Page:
When the inmate appears before the prison disciplinary board, his law student counsel presents his side of the story and cross-examines the accusing officer in an informal trial proceeding.
Gideonse says that the students win decisions in less than hall of the more than 400 cases they handle annually, but he dismisses focusing strictly on outcomes as a valid measure of the program's effectiveness. He says that the students benefit their clients by getting charges and punishments reduced.
William J. Tucker, institutional parole officer at MCI Concord, agrees that the project's lawyers are frequently successful in securing favorable action "A law student who can make a persuasive argument can make a difference between a delayed release and a swift release," he says.
"They make it possible for the system to work better," he adds, noting that the students provide neutral third party counsel where parole officials serve as both judge and prosecution.
Tucker says that some of the attorneys have been unqualified or ineffective, but he says that overall the program serves the inmates and the institution well.
The services are particularly valuable to inmates, says program participant Arthur A. Baer, because the students are able to collect outside information and testimony that their incarcerated clients would otherwise be without.
Project participants like Baer says that they too gain from their work in the prisons, which adds a clinical dimension to their legal education. "I think they'll be head and shoulders above their colleagues who haven't done anything like this," says Gideonse, himself a graduate of the Law School.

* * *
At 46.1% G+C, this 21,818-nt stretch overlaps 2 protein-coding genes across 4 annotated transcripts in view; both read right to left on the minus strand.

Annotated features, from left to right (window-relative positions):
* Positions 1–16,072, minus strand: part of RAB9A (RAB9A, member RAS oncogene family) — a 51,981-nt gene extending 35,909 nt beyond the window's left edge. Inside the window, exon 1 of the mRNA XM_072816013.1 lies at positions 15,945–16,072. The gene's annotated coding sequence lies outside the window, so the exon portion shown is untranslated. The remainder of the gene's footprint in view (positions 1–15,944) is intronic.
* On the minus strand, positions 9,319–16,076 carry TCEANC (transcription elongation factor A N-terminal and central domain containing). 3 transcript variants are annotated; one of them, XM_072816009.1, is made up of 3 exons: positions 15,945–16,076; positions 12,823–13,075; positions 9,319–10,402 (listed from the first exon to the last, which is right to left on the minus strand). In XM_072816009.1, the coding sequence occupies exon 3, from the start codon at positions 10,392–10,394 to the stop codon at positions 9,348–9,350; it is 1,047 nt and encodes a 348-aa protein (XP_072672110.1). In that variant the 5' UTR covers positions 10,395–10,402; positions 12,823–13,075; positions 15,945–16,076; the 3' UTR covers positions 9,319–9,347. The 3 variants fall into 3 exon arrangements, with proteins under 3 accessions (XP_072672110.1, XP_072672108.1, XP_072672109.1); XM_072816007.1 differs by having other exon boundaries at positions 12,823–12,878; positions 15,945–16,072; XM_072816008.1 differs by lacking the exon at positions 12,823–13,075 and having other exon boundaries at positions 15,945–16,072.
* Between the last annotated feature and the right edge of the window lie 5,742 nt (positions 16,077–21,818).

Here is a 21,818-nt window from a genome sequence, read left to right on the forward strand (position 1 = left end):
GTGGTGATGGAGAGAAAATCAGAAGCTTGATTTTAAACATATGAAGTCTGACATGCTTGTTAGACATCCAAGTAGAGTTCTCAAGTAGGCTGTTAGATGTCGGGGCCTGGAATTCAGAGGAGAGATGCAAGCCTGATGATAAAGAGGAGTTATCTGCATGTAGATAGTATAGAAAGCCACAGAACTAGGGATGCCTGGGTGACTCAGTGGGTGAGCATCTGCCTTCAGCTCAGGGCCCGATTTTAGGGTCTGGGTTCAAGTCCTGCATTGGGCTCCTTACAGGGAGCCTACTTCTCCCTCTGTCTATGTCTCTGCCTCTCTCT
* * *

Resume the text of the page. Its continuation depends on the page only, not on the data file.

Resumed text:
The program's $40,000 budget for office staff and Gideonse's salary is wholly funded by the Law School, which has tried to encourage students to pursue work in public interest law. Five students receive $250 weekly salaries to run the project during the summer, but with private law firms paying as much as $800. Bialecki says. "People who work here are doing it at a personal sacrifice."
Since its inception, the program has grown and shifted its focus. Originally, the student attorneys assisted defendants in their efforts to win appeals. But when a series of court rulings established in mates' right to counsel in institutional procedings, the program moved to aid in the prisons.
Today, the program has the added capability to delend clients in court. Gideonse says Last spring. Gideonse and student attorneys argued the federal district court case of a client placed in solitary confinement and transferred to a maximum security facility for allegedly harassing his social worker.
The prisoner's alleged offense Gideonse says was that he gave the social worker a sampling of poetry he had written, which was perceived as a sexual advance.
The attorneys from the program won a permanent injunction blocking disciplinary action against the prisoner.
In recent years, the program has also achieved some success in efforts to win sentence commutations for convicted murderers serving life sentences Working through a slow and intricate state bureaucracy, student attorneys petition the Governor to grant these inmates eligibility for parole.
"There really are extraordinary cases where people have an outstanding record that shows they've changed and there's no point in keeping them in prison any longer." Bialecki says Gideonse does note, however that he sometimes has reservations about pushing for inmates release if their institutionalization has left them ill-equipped to function independently in the outside world.